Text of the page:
The Genetic Roots of Adolescent Scoliosis
Scientists at the RIKEN Center for Integrative Medical Sciences in collaboration with Keio University in Japan have discovered a gene that is linked to susceptibility of Scoliosis.
Thursday, July 30, 2015
Scientific News
AACC 2016 Sees Clinical Chemistry Labs Drive Precision Medicine Offerings
Biomarker assays to enable precision medicine and risk assessment, mass spec-based tests designed for use in clinical labs large and small, and liquid biopsy technology captured the spotlight at the AACC annual meeting.
Diagnosing Bacterial Infections in Blood Samples
Researchers have diagnosed a bacterial infection from a blood sample in infants.
Neurodvelopmental Disorder Cause Linked to SON Gene
A genetic link has been discovered for a previously unxplained neurodevelopmental disorder.
World's Most In-Depth Study to Detect Alzheimer's Disease
A multisite team will see the most thorough and vigorous testing for Alzheimer's ever performed on volunteers.
Personalised Medicine: Dose by Design
Personalised medicine holds the promise of a new approach to healthcare, tailored exactly to our individual needs, as Congenica's Nick Lench discussed on a recent BBC Radio 4 programme.
Misdiagnosis in HCM Tests
Genetic tests for potentially fatal heart anomaly can misdiagnose condition in black Americans.
Computers Better Predict Lung Cancer Type, Severity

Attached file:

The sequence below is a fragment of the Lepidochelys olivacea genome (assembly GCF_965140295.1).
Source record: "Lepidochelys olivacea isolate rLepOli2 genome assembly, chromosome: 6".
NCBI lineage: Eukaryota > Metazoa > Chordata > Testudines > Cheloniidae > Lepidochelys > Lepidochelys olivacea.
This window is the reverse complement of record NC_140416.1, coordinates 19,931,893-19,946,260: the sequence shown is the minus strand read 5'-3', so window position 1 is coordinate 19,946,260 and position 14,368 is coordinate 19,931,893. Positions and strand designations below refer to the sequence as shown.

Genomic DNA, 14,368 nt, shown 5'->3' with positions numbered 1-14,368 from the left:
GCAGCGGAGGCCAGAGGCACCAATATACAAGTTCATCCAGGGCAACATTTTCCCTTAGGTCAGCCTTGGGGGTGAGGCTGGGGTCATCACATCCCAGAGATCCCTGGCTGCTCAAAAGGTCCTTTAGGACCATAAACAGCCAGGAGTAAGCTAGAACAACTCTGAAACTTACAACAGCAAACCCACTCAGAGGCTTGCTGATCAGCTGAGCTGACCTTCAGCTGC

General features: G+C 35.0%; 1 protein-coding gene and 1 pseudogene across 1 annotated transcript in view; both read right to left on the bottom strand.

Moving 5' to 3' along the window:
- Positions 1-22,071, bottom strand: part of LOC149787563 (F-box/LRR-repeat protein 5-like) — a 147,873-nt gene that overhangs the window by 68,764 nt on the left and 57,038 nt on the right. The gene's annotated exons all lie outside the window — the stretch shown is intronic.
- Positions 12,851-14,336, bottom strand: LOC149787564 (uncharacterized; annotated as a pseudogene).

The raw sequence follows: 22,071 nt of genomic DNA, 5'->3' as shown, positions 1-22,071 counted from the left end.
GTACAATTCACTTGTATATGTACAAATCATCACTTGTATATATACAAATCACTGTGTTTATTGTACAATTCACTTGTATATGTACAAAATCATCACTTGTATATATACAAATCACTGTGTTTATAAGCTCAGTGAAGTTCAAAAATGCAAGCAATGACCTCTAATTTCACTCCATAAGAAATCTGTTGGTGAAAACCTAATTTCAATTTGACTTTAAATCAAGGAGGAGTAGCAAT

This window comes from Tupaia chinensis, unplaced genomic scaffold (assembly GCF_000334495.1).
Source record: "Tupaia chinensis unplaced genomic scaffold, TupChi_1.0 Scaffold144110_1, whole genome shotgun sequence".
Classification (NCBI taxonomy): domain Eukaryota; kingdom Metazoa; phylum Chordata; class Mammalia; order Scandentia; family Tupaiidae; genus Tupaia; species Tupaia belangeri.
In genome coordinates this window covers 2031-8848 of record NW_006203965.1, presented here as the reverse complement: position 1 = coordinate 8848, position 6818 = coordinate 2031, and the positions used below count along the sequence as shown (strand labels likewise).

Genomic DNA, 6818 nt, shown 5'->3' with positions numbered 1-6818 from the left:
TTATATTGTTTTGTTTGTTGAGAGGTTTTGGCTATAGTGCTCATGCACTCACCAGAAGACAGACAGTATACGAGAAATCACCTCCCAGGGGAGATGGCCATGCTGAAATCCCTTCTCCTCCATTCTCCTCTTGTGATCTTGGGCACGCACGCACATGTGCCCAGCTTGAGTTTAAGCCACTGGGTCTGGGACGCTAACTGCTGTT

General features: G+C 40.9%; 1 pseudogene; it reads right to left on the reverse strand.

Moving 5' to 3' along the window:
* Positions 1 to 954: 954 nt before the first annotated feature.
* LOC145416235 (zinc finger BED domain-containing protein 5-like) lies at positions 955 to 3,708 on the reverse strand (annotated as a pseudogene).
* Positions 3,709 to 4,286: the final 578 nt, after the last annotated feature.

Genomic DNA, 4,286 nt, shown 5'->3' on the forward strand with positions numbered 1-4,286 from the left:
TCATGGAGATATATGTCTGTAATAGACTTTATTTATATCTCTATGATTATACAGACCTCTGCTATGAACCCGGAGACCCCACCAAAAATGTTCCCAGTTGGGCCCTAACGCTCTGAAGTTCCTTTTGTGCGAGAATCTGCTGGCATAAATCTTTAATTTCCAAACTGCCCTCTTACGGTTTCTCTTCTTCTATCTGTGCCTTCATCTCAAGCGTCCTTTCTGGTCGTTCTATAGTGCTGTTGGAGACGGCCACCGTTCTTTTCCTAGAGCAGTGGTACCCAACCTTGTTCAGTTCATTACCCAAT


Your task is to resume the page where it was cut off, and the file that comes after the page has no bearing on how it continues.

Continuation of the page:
Study shows automating the analysis of cancer tissue samples increases the accuracy of tumor classification and patient prognoses.
Examining New Hypotheses for Undiagnosed Patients
UnDx Consortium gathers in San Diego to create new paths to identifying currently undiagnosed illnesses.
Automating Genetic Analysis
Researchers are looking to have computers help perform genetic analysis when scientists study a patient's genome to diagnose a disease.
Understanding Tumor Evolution
Study provides insight into tumor evolution; may point to improved diagnosis and treatment.
Skyscraper Banner

SELECTBIO Market Reports
Go to LabTube
Go to eposters
 
Access to the latest scientific news
Exclusive articles
Upload and share your posters on ePosters
Latest presentations and webinars
View a library of 1,800+ scientific and medical posters
3,300+ scientific and medical posters
A library of 2,500+ scientific videos on LabTube
4,900+ scientific videos
Close
Premium CrownJOIN TECHNOLOGY NETWORKS PREMIUM FOR FREE!